Saturday, April 9, 2016

Want to be a MINDEF/SAF scholar? Get set for the tough selection process.

If there was one thing you could say to the Prime Minister (PM), what would it be?*

To you and I, this topic may (or may not?) kick start an interesting conversation.

To several of Singapore's top A Level students, their essay on this topic could make or break their scholarship prospects.

The process of weeding out the wheat from the chaff is, to many Singaporean teens, a daunting and highly competitive one. At stake is a career with a top Singaporean ministry and a well-chartered career pathway that could lead to a lifetime opportunity to serve Singaporeans through public service.

To get there, however, involves fending off competition in a selection process the likes of which Singapore's school system doesn't prepare students for.

Writing test
There is the mandatory writing test - which many dread.  The essay topic is merely a device to see how candidates perform when they put pen to paper.

To many applicants, words and ideas flow effortlessly. Those who have made it to the scholarship interview stage are likely A-listers for the General Paper who can mount persuasive and beautifully crafted arguments where their words sing.

Then there is the face-to-face interview.

Donning his or her best business wear, the youngsters stride into the interview room knowing it is make or break time.

Interview process
For a youngster barely out of his or her teens, the experience facing a panel comprising about 10 senior civil servants can prove unnerving. There have been cases where candidates mentally expect perhaps three interviewers to quiz them, only to be floored when they crack open the door to the interview room and come eyeball to eyeball with an upsized interview panel just short of a soccer team.

The look of shock and awe is priceless.

Some millennials wilt.

And so the imposing panel serves a role in sieving out the high potentials from the wannabees even before the chit chat commences.

Those of you who have sat as part of a scholarship or job selection panel would know the challenges involved in coaxing candidates to say something coherent and intelligent that brings their (limited) resume to life.

Many candidates are book smart but cannot sustain a conversation to save their life.

Those who succumb to stage fright fritter away that one chance to impress and land that coveted scholarship.

And then there are the chatterboxes fresh from charm school. These you can spot with their textbook placement of hands and feet, that fleeting eye contact with all panel members that doesn't morph into a staring match, the witty comebacks that buy time for the candidate to process his/her thoughts, the gestures, the knowing nod of the head, the winsome smile - right out of the etiquette school playbook.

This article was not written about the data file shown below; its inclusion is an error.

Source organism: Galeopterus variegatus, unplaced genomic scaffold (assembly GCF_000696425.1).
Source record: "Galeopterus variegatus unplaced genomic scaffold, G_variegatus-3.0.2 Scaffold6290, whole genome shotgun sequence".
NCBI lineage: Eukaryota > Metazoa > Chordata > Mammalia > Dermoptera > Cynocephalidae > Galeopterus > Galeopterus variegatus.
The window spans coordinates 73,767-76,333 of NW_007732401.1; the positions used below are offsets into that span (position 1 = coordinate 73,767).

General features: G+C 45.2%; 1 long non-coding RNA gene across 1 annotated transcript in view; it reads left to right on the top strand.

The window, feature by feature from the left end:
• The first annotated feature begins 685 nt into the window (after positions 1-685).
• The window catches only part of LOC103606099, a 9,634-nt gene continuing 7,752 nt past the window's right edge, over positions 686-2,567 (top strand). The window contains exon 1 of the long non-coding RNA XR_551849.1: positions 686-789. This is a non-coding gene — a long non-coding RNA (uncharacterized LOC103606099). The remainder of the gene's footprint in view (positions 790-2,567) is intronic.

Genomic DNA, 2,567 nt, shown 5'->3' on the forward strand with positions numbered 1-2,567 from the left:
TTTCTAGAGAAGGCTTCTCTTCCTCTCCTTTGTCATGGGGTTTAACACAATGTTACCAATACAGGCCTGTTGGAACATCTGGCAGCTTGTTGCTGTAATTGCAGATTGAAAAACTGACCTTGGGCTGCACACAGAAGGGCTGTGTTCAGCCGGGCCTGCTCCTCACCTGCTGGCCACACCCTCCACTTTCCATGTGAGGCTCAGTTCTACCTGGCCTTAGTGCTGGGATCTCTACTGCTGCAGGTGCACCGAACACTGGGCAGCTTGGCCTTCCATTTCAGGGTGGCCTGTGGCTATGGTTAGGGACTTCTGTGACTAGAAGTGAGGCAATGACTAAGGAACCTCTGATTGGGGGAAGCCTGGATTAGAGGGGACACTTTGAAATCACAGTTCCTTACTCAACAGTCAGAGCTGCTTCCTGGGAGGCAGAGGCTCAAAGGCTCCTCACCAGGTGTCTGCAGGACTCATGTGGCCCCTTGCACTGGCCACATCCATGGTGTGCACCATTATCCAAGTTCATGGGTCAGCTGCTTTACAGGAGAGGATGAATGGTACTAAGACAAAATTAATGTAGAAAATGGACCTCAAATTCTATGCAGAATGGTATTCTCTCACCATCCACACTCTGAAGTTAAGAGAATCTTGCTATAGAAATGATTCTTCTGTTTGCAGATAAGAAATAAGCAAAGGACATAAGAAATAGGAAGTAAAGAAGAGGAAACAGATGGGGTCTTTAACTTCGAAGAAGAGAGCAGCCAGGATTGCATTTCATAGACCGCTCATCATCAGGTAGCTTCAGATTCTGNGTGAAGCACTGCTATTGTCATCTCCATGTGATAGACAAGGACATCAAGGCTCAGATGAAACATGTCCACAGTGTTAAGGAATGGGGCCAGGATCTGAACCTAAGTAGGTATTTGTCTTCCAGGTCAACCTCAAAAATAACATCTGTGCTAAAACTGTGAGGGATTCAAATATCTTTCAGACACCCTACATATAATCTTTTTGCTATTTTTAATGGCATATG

Get the formula too perfect and one can come across as being stiff, plastic and robot-like - yes, many of your interviewers are aware of the charm school playbook too.

So one has to be yourself and yet exude promise and future potential that suggest a high CEP.

For defence-related scholarships, conversation topics du jour run the gamut from how much Singapore should spend on its defence to current affairs. The South China Sea? You better know where it is, not just geographically but also be au fait with the political dimension with the many issues and flashpoints centered around this patch of water.

Current affairs is a conversation killer.

For MINDEF/SAF scholarship applicants, this phase of the selection has tripped up many an aspiring applicant who pays the price for too much time on witless social media pursuits and a distinct lack of interest in things going on around the world that could affect their lives. You're not looking for a walking Wikipedia but a candidate who shows promise in understanding and appreciating tiny Singapore's place in the world, its immediate neighbourhood and the special circumstances that underpin its future when many small states have failed. No easy answers here.

The young candidate will  have to fend off competition from like-minded teens, all gunning determinedly for a handful of prestigious scholarships that would lead to the world's top universities.

The hand-picked scholars will have much to prove during their career serving Singapore as many eyes - from subordinates to peers and superiors - will be upon them once they start earning their pay.

* Inspired by the essay topic from this year's Defence Merit Scholarship (DMS) selection.

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